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Education Features

Diocese, Catholic Schools host development day for teachers, staff


Students attending Catholic schools in the Buffalo area were treated to a long holiday weekend beginning Friday, October 7. But as for their teachers, it remained a working day, off site.

Carissa Maddox of the University of Notre Dame ACE Academies speaks to teachers and administrators of area Catholic schools during a staff development day, held Oct. 7 at St. Amelia Church in the Town of Tonawanda (Photo by Michael Mroziak)

The Diocese of Buffalo’s education department hosted a staff development day at St. Amelia Parish in the Town of Tonawanda. The all-day session began with a keynote address and workshop inside the church, followed by Mass, and then a lunch break followed by breakout group sessions.

Leading the morning session was Carissa Maddox, coordinator of Adult Formation and Leadership Development at Notre Dame ACE Academies, located in South Bend, Indiana on the celebrated University of Notre Dame campus.

Before leading her workshop, Maddox made sure to express her respect to the teachers, acknowledging them for the radical changes needed to continue providing lessons during the Covid pandemic. The most notable change was the need to present instructions remotely, which forced teachers to learn new online platforms and programs, while the children lost opportunities for extracurricular activities and social encounters.

“Last year, as we returned to school, many people thought that we were returning to normal. And I would imagine, if I were to talk to you, one on one, you’d share with me that well, last year was really anything but normal, that there’s just something different, right?” said Maddox. “That, maybe it was loneliness from the pandemic that our children were dealing with, that caused maybe some extreme behaviors, or maybe it was some anxiety or depression, from missed opportunities to develop social skills. We know our kids, and we know that something was just different, no fault of their own. But there were differences. And you on a day-to-day basis, provided a consistent, loving Catholic space for the children to come to.”

While teachers and administrators were praised for offering Catholic spaces, they were reminded of the need to provide psychologically safe spaces. Maddox addressed practices which may lead to greater inclusion, collaboration, and even joy in the classroom.

Maddox told those in attendance that many kids, fearing humiliation or looking silly by asking a question or making a mistake, hold back and don’t necessarily reveal that they may be struggling to understand the lesson. She said classrooms must be an environment where children are not afraid to make a mistake, because errors are a part of learning.

“Research has demonstrated the importance of creating psychologically safe classrooms. If a student is humiliated for asking a question or making a mistake, the brain interprets that as a threat. And the region known as the amygdala is activated. And the amygdala, you probably know, is responsible for ‘flight or fight,’ which encourages students to quickly act without thinking. And it’s difficult for them to have perspective” she said. “When we feel psychologically safe, we feel that we’re included, and that we belong. No matter what, psychological safety is absolutely necessary for creating a culture of error, which is foundational to checks for understanding.”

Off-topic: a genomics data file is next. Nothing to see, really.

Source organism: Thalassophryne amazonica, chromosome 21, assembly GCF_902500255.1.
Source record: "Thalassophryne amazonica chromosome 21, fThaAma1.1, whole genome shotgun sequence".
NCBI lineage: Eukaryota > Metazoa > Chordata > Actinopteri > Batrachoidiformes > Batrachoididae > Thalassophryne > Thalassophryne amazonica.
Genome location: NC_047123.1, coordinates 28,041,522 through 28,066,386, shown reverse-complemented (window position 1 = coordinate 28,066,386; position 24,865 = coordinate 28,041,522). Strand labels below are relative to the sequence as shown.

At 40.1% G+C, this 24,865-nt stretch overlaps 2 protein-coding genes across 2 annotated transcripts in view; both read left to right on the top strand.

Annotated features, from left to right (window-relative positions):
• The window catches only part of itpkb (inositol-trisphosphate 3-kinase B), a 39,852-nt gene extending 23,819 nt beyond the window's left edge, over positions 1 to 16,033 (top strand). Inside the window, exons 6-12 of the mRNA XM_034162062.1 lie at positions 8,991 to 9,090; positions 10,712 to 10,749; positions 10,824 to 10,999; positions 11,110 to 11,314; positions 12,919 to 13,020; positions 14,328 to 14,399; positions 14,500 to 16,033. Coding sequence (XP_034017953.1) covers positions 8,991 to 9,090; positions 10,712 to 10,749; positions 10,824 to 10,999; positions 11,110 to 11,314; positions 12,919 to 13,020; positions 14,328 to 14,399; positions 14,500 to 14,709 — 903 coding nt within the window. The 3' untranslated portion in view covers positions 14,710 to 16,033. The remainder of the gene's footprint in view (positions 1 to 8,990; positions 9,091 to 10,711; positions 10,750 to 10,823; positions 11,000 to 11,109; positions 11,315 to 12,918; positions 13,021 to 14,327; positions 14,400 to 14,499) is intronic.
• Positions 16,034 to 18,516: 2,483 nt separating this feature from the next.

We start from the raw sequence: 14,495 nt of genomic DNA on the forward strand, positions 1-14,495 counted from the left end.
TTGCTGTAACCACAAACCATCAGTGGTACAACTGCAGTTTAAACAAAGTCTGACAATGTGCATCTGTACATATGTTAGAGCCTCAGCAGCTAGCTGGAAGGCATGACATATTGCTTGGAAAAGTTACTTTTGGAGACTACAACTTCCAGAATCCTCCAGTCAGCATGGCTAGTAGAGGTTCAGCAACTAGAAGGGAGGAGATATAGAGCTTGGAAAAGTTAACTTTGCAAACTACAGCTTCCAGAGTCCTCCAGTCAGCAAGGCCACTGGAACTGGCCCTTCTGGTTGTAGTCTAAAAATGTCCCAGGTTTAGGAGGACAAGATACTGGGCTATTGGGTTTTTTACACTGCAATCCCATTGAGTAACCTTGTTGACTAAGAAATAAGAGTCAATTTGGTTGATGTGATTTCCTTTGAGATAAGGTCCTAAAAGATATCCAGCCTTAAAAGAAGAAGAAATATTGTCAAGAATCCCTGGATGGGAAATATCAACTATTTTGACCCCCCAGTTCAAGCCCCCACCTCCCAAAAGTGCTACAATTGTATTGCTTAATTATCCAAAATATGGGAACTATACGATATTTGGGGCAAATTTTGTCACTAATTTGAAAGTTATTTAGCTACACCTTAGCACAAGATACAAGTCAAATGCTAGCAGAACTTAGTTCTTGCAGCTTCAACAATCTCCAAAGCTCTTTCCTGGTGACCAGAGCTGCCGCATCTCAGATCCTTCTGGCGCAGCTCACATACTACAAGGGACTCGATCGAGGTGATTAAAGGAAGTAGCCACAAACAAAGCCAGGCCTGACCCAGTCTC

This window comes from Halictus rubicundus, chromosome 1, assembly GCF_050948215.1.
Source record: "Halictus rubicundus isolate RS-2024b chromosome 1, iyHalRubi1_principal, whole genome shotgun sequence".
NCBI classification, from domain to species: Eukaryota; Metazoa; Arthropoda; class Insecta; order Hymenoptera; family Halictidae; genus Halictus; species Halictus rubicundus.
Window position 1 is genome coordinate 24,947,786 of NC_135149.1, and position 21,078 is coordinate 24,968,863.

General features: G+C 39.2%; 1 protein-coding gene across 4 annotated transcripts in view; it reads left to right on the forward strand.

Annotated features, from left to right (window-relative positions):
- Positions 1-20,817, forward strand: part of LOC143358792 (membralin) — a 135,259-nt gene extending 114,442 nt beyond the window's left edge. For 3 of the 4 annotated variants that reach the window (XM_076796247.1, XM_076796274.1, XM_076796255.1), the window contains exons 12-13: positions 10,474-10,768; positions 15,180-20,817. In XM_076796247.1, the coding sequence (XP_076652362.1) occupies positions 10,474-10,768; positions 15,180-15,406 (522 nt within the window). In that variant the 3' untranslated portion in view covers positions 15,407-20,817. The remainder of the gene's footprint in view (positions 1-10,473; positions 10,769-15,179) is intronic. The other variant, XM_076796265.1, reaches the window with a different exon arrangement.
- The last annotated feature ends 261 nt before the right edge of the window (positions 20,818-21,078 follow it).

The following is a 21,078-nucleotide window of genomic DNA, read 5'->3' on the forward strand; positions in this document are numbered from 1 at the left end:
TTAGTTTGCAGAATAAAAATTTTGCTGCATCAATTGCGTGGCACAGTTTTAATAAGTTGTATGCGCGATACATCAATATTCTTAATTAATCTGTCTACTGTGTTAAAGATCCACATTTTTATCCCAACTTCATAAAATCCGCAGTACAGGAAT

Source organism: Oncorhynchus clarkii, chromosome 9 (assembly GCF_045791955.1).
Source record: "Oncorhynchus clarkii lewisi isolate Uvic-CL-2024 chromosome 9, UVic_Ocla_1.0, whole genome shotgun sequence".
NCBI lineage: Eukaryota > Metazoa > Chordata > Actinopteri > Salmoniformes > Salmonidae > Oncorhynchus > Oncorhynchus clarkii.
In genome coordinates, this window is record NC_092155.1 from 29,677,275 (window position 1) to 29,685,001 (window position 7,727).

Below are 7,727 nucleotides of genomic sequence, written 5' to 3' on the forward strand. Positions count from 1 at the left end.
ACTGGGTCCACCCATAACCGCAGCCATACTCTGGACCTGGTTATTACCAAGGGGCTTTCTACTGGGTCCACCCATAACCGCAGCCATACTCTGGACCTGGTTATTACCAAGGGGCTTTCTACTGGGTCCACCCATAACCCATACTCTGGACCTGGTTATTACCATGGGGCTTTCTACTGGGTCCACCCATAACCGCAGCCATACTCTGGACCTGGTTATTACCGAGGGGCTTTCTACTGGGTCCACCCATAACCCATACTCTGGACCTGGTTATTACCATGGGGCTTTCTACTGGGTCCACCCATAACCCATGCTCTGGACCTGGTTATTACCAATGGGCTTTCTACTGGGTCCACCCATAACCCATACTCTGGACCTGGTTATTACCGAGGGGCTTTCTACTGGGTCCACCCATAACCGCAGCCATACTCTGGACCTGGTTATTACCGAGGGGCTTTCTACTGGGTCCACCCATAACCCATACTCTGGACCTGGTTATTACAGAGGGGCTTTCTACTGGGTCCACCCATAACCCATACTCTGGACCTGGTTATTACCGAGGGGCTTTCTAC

Educators pack into St. Amelia Church for the annual Professional Development Day. (Photo by Michael Mroziak)

Upon the conclusion of Maddox’s presentation, Bishop Michael W. Fisher presided over Mass. He told teachers in attendance that he prays for their strength, wisdom and guidance.

The staff development day coincided with the annual recognition of the Memorial of Our Lady of the Rosary. While addressing the Mass’s readings, the bishop recalled how the disciples may have felt lost and alone after witnessing the death of Jesus, but had Mary in their midst. Noting the memorial day, he encouraged people to celebrate by praying the rosary.

“Sometimes we get criticized that, oh, it’s just repetition, you know, it’s repetition and not even thinking about what you’re doing. Well, first of all, I don’t know about you but when I say the rosary, that repetition brings me into a peacefulness of heart,” Bishop Fisher said. “The rosary is probably one of the best learning devices we could give somebody. Because if you’re meditating on those mysteries, we have a compendium of the gospel there, right in the rosary.”

The bishop further explained, through reciting the rosary – and pondering the mysteries while praying it – one is given a look at Jesus through the eyes of his Mother.                     

“It’s really Her, always looking through Her eyes to our Lord in Jesus. I guess that would be a challenge to all of us, to teaching in Catholic schools. Are we looking through that prism, maybe our Blessed Mother’s eyes at her son? How in math, how in history, how in English, in art are we seeing the presence of Christ in our lives, in our communities? That is what a Catholic school ultimately is about, isn’t it? It’s getting our young people to know that they’re not alone, that they’re part of something bigger. And that’s our Lord’s family, that the Lord is walking with them, that the Lord is helping them to know their call to holiness, and ultimately, their place with God in heaven.”

Like Maddox, the bishop expressed respect for teachers, saying they have “a crucial ministry, and a crucial role to play in the life of the church, and the community.”

Click to hear Michael Mroziak’s audio report on this event